Aboriginal Spears, Wooden Tools and Weapons

The types of wooden artefacts used by Aborigines varied throughout Australia, and shown here are those for the region of coastal and northern Queensland.


Photo of a group of northern aboriginal men and women

Group of northern men and women with painted rainforest shields, long spears, boomerangs and large battle sword-clubs. The men have multiple horizontal cicatrices (scars) over their chests and abdomens. Some women wear necklaces. European clothing has been introduced. Approx 1910. Northern Queensland.

Photo of two aboriginal men with their weapons

Two men with their weapons, a large battle axe, two painted shields, and a boomerang. They wear painted body decoration, necklaces, and waist bands. The man on the right wears a European leather belt (replacing the traditional waist band) and pubic decoration. Cardwell, north Queensland.

Photo of six aboriginal spears from North Queensland

Details of six spears from north Queensland. (a) Mjoberg was told this barb was made from a human shin bone, and it appears similar to those made from a stingray barb. (b) Spear tip made from part of a fish or silurid. (c) Acacia wood spear. (d) Spear with barbs made from echidna quills. (e) Black palm spear. (f) Four pronged spear used to catch fish.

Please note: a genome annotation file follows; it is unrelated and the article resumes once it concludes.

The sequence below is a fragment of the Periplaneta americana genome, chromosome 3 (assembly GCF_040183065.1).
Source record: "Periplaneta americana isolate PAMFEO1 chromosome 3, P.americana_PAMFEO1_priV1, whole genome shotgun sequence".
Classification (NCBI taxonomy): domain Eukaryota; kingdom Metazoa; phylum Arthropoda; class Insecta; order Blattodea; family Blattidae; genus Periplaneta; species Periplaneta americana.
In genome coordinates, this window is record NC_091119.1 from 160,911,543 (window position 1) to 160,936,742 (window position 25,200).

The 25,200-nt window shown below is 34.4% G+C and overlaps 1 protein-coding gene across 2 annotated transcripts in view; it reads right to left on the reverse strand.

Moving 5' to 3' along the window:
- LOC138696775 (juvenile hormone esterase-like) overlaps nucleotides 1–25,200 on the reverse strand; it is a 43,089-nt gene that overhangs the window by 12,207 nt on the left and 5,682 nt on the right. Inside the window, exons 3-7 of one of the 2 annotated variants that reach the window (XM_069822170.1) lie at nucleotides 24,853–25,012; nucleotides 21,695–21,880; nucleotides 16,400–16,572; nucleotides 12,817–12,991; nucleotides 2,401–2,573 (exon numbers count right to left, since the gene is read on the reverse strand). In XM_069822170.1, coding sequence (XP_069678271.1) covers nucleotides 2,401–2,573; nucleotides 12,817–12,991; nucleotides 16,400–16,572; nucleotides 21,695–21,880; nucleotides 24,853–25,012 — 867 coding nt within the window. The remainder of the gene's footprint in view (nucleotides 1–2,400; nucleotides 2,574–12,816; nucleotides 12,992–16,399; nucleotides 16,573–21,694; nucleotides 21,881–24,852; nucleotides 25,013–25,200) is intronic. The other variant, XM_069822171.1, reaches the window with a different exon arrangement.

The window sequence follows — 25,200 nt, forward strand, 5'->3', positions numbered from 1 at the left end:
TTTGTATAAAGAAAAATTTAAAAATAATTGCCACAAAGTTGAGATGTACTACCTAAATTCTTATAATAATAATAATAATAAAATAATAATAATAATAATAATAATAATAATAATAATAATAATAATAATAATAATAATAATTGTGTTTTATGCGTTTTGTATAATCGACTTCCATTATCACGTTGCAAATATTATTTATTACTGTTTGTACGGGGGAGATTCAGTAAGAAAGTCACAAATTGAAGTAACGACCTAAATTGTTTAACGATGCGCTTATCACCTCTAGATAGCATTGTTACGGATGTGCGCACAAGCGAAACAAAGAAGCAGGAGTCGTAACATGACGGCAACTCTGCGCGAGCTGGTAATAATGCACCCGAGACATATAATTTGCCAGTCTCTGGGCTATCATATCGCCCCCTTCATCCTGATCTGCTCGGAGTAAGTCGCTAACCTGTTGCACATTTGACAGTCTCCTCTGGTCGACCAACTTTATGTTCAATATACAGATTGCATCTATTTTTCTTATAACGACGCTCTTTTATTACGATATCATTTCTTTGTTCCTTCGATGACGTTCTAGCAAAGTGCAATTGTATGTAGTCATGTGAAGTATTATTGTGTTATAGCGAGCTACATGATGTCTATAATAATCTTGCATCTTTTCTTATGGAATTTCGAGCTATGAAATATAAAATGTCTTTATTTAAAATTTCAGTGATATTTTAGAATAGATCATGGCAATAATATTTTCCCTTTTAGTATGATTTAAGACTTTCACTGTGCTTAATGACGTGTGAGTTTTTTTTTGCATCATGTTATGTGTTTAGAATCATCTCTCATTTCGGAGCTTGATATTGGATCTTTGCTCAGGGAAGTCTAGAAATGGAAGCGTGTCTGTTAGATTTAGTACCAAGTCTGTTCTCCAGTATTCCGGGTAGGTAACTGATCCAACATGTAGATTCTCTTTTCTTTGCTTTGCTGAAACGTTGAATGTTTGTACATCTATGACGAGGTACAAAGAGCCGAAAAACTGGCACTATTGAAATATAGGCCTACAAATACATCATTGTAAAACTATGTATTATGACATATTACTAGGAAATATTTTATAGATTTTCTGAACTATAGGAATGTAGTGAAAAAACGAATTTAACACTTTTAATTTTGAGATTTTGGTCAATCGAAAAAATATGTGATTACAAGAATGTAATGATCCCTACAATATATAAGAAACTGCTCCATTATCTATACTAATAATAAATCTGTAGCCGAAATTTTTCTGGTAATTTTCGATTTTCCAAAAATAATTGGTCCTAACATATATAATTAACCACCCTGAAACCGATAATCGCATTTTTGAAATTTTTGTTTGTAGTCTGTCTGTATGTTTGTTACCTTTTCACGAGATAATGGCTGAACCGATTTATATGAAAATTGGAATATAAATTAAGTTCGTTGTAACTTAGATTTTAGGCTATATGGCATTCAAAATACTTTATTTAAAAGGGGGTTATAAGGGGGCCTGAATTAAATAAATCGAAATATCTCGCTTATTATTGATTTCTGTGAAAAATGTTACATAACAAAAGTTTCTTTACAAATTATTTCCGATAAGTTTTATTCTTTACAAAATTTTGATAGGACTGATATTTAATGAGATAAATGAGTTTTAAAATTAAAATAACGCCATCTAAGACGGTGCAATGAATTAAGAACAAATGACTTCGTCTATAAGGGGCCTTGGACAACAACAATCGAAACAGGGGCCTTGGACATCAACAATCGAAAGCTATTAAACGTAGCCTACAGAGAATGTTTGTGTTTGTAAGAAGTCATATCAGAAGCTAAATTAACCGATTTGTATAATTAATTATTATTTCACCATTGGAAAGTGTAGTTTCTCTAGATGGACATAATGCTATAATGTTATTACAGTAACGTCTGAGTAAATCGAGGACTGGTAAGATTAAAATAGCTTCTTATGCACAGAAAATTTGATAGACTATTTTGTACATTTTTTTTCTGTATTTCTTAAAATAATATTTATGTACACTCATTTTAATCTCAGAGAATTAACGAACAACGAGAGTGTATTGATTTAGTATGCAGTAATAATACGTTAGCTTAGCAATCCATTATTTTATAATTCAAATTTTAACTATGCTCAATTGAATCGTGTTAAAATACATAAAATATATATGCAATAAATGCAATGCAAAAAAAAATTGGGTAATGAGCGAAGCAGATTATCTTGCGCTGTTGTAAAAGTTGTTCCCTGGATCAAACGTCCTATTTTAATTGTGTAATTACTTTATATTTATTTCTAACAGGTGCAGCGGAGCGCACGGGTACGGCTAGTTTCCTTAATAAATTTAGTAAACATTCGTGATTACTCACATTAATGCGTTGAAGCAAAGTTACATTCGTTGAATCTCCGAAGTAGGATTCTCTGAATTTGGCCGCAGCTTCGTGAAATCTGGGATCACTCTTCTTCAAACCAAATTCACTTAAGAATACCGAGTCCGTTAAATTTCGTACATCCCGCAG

Four pronged wooden spear used to catch eels. Tully River. North Queensland.

Photo of four pronged wooden spear


From left to right: Fish club from Cedar Creek, Spearthrower with shell handle,  Spearthrower with decorated shaft, Music stick.

Photo of fish club, spear throwers and music stick


A throwing club, “nulla nulla”, from Cedar Creek.

Photo of a throwing club, “nulla nulla”, from Cedar Creek


A beautifully painted shield, greater than one metre long, from Harveys Creek, north Queensland. At the top left is beeswax which has been used to fill in and repair gashes in the wood from battle scars.

Photo of a painted, aboriginal shield